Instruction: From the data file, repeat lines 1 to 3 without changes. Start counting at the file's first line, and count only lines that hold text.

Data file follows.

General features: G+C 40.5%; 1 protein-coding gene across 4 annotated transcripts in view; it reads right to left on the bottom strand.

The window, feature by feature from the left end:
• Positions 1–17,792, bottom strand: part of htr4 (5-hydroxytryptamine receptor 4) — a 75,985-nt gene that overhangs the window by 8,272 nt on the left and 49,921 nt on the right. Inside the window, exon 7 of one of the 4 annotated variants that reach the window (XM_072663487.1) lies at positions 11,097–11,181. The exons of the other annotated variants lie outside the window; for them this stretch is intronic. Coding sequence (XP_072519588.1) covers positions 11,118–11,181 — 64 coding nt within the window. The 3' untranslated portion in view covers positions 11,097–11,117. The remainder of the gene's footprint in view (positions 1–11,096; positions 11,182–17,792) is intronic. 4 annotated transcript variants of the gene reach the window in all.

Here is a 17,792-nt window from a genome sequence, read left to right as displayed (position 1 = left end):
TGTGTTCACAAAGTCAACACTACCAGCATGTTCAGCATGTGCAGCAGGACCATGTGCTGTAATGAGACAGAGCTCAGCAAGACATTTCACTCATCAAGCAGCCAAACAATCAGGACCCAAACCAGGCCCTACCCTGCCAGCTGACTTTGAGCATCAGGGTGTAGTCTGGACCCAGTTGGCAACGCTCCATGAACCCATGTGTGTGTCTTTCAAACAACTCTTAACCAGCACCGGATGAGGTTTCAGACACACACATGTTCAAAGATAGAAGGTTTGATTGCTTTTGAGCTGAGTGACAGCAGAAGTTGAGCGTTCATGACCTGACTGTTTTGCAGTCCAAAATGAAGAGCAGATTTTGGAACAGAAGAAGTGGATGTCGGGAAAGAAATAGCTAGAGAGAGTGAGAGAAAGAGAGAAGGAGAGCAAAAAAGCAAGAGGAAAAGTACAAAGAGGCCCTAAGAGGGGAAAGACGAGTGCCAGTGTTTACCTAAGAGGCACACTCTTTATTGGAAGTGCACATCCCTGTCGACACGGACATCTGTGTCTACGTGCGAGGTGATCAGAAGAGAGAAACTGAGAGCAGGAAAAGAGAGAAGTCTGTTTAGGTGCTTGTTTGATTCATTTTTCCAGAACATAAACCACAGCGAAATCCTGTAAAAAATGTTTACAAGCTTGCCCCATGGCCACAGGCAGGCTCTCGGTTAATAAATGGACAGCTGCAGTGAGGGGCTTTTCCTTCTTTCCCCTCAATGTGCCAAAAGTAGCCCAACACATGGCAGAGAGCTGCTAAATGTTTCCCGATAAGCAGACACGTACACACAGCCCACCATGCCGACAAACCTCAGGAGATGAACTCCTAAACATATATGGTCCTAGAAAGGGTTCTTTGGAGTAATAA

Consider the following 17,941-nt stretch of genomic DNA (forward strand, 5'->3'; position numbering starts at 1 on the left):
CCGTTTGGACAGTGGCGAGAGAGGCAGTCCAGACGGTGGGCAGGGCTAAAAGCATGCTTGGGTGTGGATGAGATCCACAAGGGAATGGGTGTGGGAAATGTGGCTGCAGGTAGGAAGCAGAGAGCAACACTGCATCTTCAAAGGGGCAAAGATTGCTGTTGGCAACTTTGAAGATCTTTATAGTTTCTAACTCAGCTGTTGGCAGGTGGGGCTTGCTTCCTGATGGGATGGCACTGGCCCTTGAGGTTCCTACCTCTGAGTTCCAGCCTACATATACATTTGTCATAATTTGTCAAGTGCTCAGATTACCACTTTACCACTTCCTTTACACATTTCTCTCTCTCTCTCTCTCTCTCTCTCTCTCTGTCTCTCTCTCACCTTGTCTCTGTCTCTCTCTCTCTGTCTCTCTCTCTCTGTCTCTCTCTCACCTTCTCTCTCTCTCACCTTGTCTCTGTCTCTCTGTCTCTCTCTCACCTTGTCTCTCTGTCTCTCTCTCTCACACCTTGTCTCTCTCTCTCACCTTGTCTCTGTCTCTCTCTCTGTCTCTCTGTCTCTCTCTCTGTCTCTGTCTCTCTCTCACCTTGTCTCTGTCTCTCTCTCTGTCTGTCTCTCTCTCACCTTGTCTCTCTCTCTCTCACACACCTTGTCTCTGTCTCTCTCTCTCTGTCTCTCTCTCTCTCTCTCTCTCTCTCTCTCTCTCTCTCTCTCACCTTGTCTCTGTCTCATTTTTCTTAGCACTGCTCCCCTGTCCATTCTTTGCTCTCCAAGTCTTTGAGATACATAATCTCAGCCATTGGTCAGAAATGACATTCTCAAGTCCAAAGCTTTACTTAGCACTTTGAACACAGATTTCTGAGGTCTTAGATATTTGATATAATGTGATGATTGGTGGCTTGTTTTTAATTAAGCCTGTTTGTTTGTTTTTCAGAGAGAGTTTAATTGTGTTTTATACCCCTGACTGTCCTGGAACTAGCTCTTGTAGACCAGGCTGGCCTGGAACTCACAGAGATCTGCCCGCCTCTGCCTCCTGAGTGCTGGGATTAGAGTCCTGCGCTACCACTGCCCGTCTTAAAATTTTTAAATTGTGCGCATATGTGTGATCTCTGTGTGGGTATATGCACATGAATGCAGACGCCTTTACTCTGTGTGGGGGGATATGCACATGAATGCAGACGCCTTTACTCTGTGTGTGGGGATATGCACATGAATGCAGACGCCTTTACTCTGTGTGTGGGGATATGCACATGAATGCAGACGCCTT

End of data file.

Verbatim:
General features: G+C 40.5%; 1 protein-coding gene across 4 annotated transcripts in view; it reads right to left on the bottom strand.

The window, feature by feature from the left end:
• Positions 1–17,792, bottom strand: part of htr4 (5-hydroxytryptamine receptor 4) — a 75,985-nt gene that overhangs the window by 8,272 nt on the left and 49,921 nt on the right. Inside the window, exon 7 of one of the 4 annotated variants that reach the window (XM_072663487.1) lies at positions 11,097–11,181. The exons of the other annotated variants lie outside the window; for them this stretch is intronic. Coding sequence (XP_072519588.1) covers positions 11,118–11,181 — 64 coding nt within the window. The 3' untranslated portion in view covers positions 11,097–11,117. The remainder of the gene's footprint in view (positions 1–11,096; positions 11,182–17,792) is intronic. 4 annotated transcript variants of the gene reach the window in all.